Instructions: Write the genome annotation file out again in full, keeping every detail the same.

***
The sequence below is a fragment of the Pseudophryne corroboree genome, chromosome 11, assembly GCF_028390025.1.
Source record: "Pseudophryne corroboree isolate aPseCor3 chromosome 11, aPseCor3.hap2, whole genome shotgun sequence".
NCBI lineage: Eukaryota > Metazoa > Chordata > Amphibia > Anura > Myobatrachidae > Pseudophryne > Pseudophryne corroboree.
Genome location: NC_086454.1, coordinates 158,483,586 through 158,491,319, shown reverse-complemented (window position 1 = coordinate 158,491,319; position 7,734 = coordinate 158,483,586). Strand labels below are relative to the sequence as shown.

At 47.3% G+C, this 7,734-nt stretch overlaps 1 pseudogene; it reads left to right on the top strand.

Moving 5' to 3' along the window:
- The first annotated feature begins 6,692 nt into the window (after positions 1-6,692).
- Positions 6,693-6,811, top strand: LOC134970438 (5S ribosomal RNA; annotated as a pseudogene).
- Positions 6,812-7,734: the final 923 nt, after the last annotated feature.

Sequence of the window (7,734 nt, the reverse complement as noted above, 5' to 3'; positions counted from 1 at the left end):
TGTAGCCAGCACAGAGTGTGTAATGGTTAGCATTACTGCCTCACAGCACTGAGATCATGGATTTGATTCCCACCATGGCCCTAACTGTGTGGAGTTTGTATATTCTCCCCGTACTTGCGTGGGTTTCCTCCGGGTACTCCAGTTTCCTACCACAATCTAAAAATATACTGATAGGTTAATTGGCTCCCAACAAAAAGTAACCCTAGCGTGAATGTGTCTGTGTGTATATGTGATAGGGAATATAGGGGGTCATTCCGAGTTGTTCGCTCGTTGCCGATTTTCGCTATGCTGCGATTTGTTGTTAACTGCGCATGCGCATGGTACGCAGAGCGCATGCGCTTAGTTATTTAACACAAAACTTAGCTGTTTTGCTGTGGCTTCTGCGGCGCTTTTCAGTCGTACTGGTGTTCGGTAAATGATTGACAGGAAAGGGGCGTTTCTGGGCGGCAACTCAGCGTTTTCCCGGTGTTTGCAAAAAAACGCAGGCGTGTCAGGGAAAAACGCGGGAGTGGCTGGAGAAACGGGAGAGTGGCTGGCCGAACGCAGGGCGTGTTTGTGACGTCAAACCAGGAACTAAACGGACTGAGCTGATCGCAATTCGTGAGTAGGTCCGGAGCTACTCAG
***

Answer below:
The sequence below is a fragment of the Pseudophryne corroboree genome, chromosome 11, assembly GCF_028390025.1.
Source record: "Pseudophryne corroboree isolate aPseCor3 chromosome 11, aPseCor3.hap2, whole genome shotgun sequence".
NCBI lineage: Eukaryota > Metazoa > Chordata > Amphibia > Anura > Myobatrachidae > Pseudophryne > Pseudophryne corroboree.
Genome location: NC_086454.1, coordinates 158,483,586 through 158,491,319, shown reverse-complemented (window position 1 = coordinate 158,491,319; position 7,734 = coordinate 158,483,586). Strand labels below are relative to the sequence as shown.

At 47.3% G+C, this 7,734-nt stretch overlaps 1 pseudogene; it reads left to right on the top strand.

Moving 5' to 3' along the window:
- The first annotated feature begins 6,692 nt into the window (after positions 1-6,692).
- Positions 6,693-6,811, top strand: LOC134970438 (5S ribosomal RNA; annotated as a pseudogene).
- Positions 6,812-7,734: the final 923 nt, after the last annotated feature.

Sequence of the window (7,734 nt, the reverse complement as noted above, 5' to 3'; positions counted from 1 at the left end):
TGTAGCCAGCACAGAGTGTGTAATGGTTAGCATTACTGCCTCACAGCACTGAGATCATGGATTTGATTCCCACCATGGCCCTAACTGTGTGGAGTTTGTATATTCTCCCCGTACTTGCGTGGGTTTCCTCCGGGTACTCCAGTTTCCTACCACAATCTAAAAATATACTGATAGGTTAATTGGCTCCCAACAAAAAGTAACCCTAGCGTGAATGTGTCTGTGTGTATATGTGATAGGGAATATAGGGGGTCATTCCGAGTTGTTCGCTCGTTGCCGATTTTCGCTATGCTGCGATTTGTTGTTAACTGCGCATGCGCATGGTACGCAGAGCGCATGCGCTTAGTTATTTAACACAAAACTTAGCTGTTTTGCTGTGGCTTCTGCGGCGCTTTTCAGTCGTACTGGTGTTCGGTAAATGATTGACAGGAAAGGGGCGTTTCTGGGCGGCAACTCAGCGTTTTCCCGGTGTTTGCAAAAAAACGCAGGCGTGTCAGGGAAAAACGCGGGAGTGGCTGGAGAAACGGGAGAGTGGCTGGCCGAACGCAGGGCGTGTTTGTGACGTCAAACCAGGAACTAAACGGACTGAGCTGATCGCAATTCGTGAGTAGGTCCGGAGCTACTCAG